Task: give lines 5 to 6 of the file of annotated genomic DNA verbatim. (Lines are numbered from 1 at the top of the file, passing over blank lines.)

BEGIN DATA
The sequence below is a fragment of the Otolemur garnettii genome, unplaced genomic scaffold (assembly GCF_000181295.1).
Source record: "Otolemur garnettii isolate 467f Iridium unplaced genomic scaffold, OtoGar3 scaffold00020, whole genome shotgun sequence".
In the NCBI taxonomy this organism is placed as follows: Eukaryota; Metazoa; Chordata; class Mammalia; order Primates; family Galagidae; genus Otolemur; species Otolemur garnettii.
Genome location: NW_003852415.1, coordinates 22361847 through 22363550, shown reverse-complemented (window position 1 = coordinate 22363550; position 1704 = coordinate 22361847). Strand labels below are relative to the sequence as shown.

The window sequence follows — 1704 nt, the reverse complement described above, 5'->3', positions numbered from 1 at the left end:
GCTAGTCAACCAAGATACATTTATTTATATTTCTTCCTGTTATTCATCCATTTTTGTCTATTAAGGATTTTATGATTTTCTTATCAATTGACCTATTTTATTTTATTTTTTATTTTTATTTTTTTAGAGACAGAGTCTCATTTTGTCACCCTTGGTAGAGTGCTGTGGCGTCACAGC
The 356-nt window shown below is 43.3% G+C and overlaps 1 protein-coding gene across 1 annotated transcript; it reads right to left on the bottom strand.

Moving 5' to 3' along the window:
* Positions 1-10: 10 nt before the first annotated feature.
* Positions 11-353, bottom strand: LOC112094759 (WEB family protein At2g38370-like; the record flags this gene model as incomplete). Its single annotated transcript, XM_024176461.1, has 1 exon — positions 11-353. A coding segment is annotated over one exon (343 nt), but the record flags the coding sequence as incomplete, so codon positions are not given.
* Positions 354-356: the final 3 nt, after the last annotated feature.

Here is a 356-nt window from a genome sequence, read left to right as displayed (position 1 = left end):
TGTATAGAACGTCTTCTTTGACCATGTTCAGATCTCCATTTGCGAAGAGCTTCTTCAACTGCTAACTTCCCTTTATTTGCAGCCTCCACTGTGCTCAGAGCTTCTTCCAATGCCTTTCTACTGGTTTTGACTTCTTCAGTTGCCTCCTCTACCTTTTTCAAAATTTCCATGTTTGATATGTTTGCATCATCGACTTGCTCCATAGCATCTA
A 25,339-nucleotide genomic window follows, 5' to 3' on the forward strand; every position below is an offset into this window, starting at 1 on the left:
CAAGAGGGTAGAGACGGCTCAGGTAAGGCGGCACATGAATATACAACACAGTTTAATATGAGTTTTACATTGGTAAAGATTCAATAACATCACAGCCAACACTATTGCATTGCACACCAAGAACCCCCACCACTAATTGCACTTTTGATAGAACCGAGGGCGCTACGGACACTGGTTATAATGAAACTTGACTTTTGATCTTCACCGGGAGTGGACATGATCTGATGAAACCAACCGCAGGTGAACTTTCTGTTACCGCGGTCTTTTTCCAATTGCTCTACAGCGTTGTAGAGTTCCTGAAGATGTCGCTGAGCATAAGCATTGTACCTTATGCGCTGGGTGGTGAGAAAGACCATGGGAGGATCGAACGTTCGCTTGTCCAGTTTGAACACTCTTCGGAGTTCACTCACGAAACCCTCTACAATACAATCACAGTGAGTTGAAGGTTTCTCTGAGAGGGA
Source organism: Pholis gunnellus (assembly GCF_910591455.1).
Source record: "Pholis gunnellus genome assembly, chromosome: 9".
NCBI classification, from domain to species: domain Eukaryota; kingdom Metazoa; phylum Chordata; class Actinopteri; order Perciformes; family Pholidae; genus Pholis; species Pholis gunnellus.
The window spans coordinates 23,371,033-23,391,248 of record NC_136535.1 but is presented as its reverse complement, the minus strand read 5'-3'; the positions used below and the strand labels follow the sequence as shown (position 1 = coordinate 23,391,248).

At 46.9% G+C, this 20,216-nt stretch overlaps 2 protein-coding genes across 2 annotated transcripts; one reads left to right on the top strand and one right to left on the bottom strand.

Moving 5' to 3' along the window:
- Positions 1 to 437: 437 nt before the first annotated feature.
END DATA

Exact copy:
The window sequence follows — 1704 nt, the reverse complement described above, 5'->3', positions numbered from 1 at the left end:
GCTAGTCAACCAAGATACATTTATTTATATTTCTTCCTGTTATTCATCCATTTTTGTCTATTAAGGATTTTATGATTTTCTTATCAATTGACCTATTTTATTTTATTTTTTATTTTTATTTTTTTAGAGACAGAGTCTCATTTTGTCACCCTTGGTAGAGTGCTGTGGCGTCACAGC